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Vonage's SmartWAN, a cloud-based software-defined WAN service, is this month's Network Innovation Award winner. The product, rolled out earlier this year, aims to enhance quality of service and optimizes real-time network traffic, like voice and video. SmartWAN, anchored by VeloCloud's SD-WAN technology, maximizes bandwidth across multiple locations and works over a private or public network.
To gain a deeper understanding of the innovation behind SmartWAN, Luke O'Neill, editor of SearchUnifiedCommunications, spoke with Sanjay Srinivasan, Vonage Business' chief technology architect.
How did SmartWAN come to be?
Sanjay Srinivasan: Our core business is delivering reliable, high-quality voice and video services -- businesses rely on it. The traditional PSTN, that's been around for eons, spoils us. Every time we pick up the handset, there's dial tone. Every time you make a call, it sounds good. And although cell phones have slightly lowered the bar, the convenience of having a cell phone outweighs the need to have the same experience every time -- but from a business perspective, that's still needed.
Traditionally, to deliver highly available and high-quality voice, private networks deliver services to the customer's premises on either an MPLS backbone or similar technologies, so you can control the end-to-end experience. But the need for bandwidth to a business' premises is growing, because many businesses are moving their services to the cloud, which can be done via private networks, but that changes the financial payoff.
So, the need for bandwidth is growing, and the cost of Internet bandwidth is coming down. Customers are saying, 'Why can't I run my VoIP on this high-bandwidth service?' But those Internet bandwidths don't guarantee call quality and can't have an SLA [service-level agreement] behind them, because it's either a broadband medium that the service provider is oversubscribing across their customer base and it's primarily designed for transactional Web traffic, which is more resilient to issues with bandwidth.
And so, we thought, how can we solve this problem? There are two needs: high-quality bandwidth and a lower price point -- with no guarantees from the network. That was the genesis for SmartWAN.
What exactly do business customers want?
Srinivasan: Many customers want highly available voice service. They want at least two connections to their premises; both may be broadband connections, one may be wireless. Regardless, they don't want to have their phones go down because the one connection they had went down.
So, we said, 'There are two connections. How can we leverage both of them and give them high-quality voice?' And that's the fundamentals behind SmartWAN, which is dynamic packet directing or routing across any number of available broadband connections to choose the best connection that's available at that point in time.
The SmartWAN on the customer's premises works in concert with the Vonage SmartWAN gateways in our core network. And, on a per-packet basis, they make the right decision and deliver high-quality voice, video or any real-time traffic on broadband-type connections.
But what makes SmartWAN different from other services?
Srinivasan: The underlying premise behind this is the world of SD-WAN. You'll find many vendors in that space, but they started solving a different problem, which is making it easier for customers with multiple locations to each have their own ISP connections. But the IT person still has to build a private network on top -- and traditionally, that was done via firewalls on premises and manually configuring them. It's doable, but hard to scale and operate.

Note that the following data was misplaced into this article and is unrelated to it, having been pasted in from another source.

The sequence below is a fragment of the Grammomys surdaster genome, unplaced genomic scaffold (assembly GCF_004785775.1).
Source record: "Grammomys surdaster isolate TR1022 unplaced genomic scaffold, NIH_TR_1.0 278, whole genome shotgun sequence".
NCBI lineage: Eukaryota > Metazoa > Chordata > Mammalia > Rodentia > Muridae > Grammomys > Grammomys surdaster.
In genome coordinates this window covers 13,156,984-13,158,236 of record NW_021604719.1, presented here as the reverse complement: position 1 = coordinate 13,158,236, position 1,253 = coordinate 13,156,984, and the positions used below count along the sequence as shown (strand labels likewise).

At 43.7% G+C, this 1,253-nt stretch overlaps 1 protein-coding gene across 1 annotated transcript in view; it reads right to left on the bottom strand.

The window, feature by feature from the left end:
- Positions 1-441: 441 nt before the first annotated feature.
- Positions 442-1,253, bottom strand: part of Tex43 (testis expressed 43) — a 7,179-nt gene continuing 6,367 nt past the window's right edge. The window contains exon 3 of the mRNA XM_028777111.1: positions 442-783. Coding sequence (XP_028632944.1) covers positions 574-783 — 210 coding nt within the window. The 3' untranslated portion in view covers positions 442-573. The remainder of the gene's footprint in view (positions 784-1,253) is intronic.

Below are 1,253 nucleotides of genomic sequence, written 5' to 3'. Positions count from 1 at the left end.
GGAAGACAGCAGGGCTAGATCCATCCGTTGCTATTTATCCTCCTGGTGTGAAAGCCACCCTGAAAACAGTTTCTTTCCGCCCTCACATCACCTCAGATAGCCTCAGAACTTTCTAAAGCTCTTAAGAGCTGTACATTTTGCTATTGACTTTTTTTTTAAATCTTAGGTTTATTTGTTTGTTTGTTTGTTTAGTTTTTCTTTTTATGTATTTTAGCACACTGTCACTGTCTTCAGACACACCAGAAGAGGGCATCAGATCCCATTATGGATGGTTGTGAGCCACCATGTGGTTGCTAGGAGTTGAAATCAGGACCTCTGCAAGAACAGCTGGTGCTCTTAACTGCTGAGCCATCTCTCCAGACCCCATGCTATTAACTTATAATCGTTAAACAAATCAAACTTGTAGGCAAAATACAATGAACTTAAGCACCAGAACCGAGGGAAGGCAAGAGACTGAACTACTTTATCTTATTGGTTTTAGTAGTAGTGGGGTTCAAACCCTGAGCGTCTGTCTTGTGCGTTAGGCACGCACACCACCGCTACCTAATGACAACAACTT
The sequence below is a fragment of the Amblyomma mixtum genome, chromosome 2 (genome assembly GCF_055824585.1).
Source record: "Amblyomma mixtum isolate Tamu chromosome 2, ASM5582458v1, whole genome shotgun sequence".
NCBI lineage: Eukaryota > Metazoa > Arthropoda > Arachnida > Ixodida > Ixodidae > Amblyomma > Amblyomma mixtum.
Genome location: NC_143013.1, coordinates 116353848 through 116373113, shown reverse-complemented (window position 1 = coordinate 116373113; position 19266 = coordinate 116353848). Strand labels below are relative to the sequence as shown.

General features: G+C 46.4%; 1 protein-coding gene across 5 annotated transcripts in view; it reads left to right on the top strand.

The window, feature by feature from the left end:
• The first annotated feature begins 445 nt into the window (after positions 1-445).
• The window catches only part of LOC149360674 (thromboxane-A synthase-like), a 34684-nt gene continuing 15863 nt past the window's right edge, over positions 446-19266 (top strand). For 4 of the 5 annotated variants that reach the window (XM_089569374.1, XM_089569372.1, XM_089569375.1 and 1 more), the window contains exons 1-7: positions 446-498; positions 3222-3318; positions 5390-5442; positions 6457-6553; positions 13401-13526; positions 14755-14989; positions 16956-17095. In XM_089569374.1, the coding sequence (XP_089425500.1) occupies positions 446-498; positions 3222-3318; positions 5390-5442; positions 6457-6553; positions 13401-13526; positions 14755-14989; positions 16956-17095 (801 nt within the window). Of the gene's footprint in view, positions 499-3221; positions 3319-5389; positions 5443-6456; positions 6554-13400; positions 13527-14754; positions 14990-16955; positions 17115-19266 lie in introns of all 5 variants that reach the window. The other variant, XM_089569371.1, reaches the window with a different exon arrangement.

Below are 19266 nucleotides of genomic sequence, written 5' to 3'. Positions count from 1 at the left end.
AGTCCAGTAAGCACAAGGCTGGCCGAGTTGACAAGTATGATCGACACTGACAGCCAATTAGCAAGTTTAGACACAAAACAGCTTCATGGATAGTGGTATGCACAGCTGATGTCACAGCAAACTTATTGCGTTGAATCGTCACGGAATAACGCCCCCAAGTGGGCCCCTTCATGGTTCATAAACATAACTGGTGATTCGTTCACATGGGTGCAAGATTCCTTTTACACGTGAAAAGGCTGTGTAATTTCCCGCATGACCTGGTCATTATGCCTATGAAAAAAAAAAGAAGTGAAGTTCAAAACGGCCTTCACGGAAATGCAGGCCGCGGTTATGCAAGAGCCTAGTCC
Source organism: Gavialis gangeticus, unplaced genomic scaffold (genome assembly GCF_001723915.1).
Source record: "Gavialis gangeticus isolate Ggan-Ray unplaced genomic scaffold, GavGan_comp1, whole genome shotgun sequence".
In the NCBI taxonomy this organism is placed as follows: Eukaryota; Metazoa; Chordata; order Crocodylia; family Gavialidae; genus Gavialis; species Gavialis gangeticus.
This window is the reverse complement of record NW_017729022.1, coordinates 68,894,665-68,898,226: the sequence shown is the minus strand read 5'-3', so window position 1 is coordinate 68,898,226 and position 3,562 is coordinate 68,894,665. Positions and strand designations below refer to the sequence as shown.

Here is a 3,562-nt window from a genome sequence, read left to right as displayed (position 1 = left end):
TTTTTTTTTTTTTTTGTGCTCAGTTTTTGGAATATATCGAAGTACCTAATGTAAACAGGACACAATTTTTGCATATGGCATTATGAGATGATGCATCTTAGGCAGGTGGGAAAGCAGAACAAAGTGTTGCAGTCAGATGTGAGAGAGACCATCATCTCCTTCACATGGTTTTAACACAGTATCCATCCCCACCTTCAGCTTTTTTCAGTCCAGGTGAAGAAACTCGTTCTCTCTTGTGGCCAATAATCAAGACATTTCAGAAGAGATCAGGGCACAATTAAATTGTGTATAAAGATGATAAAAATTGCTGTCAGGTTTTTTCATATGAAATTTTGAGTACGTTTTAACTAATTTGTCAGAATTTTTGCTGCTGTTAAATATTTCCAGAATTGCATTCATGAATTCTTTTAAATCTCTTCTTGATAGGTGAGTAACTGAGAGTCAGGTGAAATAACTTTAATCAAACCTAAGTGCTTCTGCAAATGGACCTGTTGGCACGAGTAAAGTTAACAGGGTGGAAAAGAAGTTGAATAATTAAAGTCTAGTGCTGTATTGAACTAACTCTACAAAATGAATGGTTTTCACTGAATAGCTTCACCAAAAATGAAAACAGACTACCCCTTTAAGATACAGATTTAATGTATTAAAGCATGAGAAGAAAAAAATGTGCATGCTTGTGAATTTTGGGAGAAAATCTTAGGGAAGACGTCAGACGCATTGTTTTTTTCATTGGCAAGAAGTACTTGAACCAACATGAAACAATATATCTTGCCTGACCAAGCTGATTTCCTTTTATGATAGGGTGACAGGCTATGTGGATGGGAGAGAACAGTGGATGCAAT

SD-WAN provides an easier way to do it through graphical front ends, drag and drop, and auto discovery. Our SmartWAN does all that, but differentiates itself by adding the capability to do QoS [quality of service].
Other products are designed in that the enterprise is managing it all. They either have the hub and spoke they have to manage, or they have to build out a full mesh, which becomes very hard to scale. Our service is designed from a carrier-model perspective, so at the enterprise level, each site simply is one site into a hub. The hub architecture minimizes, if not eliminates, the mesh problem of scale. And so the focus on QoS and scaling are two key differentiators.
How is SmartWAN installed?
Srinivasan: It's a plug-and-play method. I call it the 'E.T. call home' model. The edge device is plugged in, powered on, programmed to call home and downloads its config.
Sanjay Srinivasanchief technology architect for Vonage Business
All the content for it to be functional is maintained in the cloud during the service-delivery process. And secure keys are associated with each device. When the device is powered on, it reports in securely, downloads its config and we're good to go. The SmartWAN gets fully integrated into our back-office automation.
What advice do you have for other technology architects?
Srinivasan: It's all about the customer experience. You may have heard the phrase in telecom: 'One throat to choke.' I absolutely do not like that phrase. Our goal is to be the 'one back to pat.' If you set the bar low by wanting to be the 'one throat to choke,' then that's all you'll end up delivering to your customer.
If you set the bar to be the 'one back to pat' and design your policies around that, then that's what you end up delivering. And the SmartWAN is a great example.
See the Vonage SmartWAN in action in this video
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